Interview with Rosalie Côté, Advisor, Products and Sales at The Canadian Museum of History
For many years, the Canadian Museum of History has developed and toured exhibitions on a variety of subjects, from Snow and ice skating, to Vodou and now even Napoleon. Rosalie Côté, Advisor, Products and Sales at the museum tells TEN about the travelling exhibitions team’s upcoming shows.
TEN: What are your responsibilities within the travelling exhibitions team?
Rosalie Côté: I am responsible for marketing, advertising and promoting our travelling exhibitions internationally.
TEM: How did you come to work for the Canadian Museum of History?
Rosalie Côté: I have been working for the museum since 2009. I first started in the Marketing Department since this is my background and studies. I have been with the Travelling Exhibitions Team only since the beginning of 2015.
TEM: What was the last exhibition you visited?
Rosalie Côté: One of the last exhibitions I visited was Poison, an exhibition by the American Museum of Natural History. I saw the exhibition at the Fernbank Museum in Atlanta and really enjoyed it. There was stuff to learn for all audiences: small kids to grown ups!
TEM: The exhibition “Kids Celebrate!” has been a big success, will you be producing further exhibitions aimed directly at younger audiences?
Rosalie Côté: Of course, children’s exhibitions are always fun, but are also one of the hardest to develop, children being difficult judges and quick to lose attention if the content is not adapted for their age group. We will be presenting a new exhibition for young kids in the next few years. The Canadian Museum of History is also home to the Canadian Children’s Museum; this section of the museum is renowned internationally. A large percentage of our membership joined because of the Children’s Museum and its programmes designated for kids from 2 to 10 years old.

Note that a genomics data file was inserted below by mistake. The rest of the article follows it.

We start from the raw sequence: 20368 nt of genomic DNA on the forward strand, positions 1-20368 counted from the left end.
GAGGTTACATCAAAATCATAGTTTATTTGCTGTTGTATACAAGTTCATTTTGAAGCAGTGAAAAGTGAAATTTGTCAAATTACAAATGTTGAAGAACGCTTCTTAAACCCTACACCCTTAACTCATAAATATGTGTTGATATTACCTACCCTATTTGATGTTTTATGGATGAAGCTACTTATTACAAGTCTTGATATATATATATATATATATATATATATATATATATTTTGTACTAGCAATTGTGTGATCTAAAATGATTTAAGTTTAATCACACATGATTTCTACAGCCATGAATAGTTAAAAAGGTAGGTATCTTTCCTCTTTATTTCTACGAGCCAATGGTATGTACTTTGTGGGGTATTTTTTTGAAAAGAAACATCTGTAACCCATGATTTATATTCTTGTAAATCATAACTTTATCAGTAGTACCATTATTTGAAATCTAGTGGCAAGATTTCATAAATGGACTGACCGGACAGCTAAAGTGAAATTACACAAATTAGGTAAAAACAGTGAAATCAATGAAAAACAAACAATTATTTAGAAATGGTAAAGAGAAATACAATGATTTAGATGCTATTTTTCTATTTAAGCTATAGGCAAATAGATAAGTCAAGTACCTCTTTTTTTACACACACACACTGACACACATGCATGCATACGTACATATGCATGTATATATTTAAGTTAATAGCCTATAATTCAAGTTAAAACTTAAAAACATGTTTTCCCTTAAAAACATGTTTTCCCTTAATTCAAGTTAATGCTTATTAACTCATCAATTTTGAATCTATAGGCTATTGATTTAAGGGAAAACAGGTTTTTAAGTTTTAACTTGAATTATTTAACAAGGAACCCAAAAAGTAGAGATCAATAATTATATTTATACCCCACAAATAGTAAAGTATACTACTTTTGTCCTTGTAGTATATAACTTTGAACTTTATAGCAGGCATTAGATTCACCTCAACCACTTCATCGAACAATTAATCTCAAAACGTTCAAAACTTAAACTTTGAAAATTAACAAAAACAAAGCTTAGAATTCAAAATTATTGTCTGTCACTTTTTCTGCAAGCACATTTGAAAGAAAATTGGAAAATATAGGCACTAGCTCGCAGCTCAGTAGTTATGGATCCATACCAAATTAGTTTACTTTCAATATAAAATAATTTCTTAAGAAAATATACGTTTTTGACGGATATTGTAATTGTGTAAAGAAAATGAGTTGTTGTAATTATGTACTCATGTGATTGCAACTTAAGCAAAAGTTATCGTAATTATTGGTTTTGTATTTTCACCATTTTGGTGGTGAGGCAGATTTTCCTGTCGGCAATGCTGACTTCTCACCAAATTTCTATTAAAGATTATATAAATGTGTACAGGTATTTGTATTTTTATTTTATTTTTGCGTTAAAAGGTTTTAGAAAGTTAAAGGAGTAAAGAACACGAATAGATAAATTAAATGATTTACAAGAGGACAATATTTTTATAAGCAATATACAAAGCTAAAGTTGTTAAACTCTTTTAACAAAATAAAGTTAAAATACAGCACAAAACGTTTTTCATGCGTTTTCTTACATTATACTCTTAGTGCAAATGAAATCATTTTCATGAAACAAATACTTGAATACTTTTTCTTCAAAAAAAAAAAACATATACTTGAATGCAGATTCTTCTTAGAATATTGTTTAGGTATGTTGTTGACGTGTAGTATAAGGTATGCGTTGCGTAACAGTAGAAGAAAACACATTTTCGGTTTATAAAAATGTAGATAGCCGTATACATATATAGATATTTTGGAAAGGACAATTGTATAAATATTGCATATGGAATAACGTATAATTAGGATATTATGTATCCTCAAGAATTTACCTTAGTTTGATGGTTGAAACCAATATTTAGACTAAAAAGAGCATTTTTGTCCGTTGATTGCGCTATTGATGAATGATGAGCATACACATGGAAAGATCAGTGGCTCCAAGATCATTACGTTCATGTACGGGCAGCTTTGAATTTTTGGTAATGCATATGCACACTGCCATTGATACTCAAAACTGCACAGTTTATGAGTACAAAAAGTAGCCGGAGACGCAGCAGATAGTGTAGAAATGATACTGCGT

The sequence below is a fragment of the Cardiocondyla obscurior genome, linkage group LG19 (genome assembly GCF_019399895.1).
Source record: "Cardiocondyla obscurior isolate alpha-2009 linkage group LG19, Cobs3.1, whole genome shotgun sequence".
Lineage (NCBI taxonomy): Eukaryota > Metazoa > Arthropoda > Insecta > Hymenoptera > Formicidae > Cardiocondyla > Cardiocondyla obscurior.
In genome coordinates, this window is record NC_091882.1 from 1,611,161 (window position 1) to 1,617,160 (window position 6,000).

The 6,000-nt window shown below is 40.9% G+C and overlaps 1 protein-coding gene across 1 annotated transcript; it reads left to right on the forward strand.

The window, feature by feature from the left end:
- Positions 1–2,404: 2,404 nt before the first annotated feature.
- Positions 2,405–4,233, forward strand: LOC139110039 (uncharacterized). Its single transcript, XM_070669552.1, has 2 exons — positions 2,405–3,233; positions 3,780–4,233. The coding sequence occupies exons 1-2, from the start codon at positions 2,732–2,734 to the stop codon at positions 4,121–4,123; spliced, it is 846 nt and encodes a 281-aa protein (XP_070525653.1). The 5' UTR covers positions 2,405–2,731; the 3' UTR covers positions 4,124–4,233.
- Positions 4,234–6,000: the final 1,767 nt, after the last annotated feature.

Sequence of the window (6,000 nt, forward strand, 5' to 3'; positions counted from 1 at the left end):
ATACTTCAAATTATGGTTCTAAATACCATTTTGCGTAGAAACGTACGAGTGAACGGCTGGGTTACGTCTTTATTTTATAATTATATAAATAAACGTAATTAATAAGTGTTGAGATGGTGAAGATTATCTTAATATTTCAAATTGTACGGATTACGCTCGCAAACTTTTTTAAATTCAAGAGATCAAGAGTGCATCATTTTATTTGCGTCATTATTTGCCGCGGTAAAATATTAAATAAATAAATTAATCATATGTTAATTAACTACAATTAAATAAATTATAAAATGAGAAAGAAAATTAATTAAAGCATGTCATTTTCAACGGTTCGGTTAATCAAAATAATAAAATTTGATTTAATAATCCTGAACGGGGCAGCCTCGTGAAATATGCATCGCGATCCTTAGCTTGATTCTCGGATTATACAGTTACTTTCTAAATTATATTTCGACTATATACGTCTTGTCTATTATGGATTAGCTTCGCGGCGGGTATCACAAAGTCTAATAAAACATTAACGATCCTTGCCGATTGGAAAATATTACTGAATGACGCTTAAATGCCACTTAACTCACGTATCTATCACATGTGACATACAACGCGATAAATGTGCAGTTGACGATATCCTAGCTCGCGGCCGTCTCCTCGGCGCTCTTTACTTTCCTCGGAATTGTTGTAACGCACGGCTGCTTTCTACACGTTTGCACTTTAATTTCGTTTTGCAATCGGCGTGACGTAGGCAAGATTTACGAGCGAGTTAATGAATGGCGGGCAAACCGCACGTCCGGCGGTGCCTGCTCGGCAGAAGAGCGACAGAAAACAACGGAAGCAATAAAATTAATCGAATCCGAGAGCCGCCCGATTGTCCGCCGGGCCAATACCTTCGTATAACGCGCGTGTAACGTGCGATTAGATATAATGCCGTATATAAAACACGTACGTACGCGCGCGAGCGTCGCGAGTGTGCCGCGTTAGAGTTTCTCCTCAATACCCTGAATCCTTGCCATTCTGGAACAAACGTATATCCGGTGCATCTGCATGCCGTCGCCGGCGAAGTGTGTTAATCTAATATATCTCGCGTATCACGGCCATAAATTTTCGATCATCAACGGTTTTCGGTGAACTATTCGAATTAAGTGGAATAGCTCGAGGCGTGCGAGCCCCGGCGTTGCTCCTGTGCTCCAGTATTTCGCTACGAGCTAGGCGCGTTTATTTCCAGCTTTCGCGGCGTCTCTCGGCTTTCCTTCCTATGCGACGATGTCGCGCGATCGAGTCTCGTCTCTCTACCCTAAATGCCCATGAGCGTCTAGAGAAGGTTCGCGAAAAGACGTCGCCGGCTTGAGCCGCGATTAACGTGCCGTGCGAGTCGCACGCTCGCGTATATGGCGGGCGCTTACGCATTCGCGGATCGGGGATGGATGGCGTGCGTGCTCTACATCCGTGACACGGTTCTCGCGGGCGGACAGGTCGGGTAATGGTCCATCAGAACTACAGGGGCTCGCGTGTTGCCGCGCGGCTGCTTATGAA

The Canadian Museum of History is also home to the Canadian Children’s Museum; this section of the Museum is renowned internationally. A large percentage of our membership joined because of the Children’s Museum and its programmes designated for kids from 2 to 10 years old.
TEM: The exhibition “Vodou” was on display in Chicago until April, was this the first of your exhibitions to travel outside of Canada?
Rosalie Côté: The Canadian Museum of Civilization (the previous name of the Canadian Museum of History) also had ‘’Inuit Print – Japanese Inspiration’’, which travelled to Japan, ‘’Places of Power’’ that went to Paris and Mexico and “First People of Canada” toured in Beijing, during the Olympic Games in 2008 at the Art Museum of the Imperial City. Then, in 2009, it went to the Landesmuseum in Hannover, Germany and the National Museum of Ethnology in Osaka, Japan. The international tour ended in Mexico City at the Museo Nacional de las Culturas.
TEM: Are you hoping to send more exhibitions abroad in future as a way of promoting Canadian culture and heritage internationally?
Rosalie Côté: Yes of course. Although North America has not been “on the map” for as long as other continents, we have a fabulous history behind us and people all over the world need to learn more about it. Haïda. Life.Spirit.Art. will open in October at the Archeological Museum of Thessaloniki in Greece, and we’re currently looking for other museums in Europe to tour it in 2016.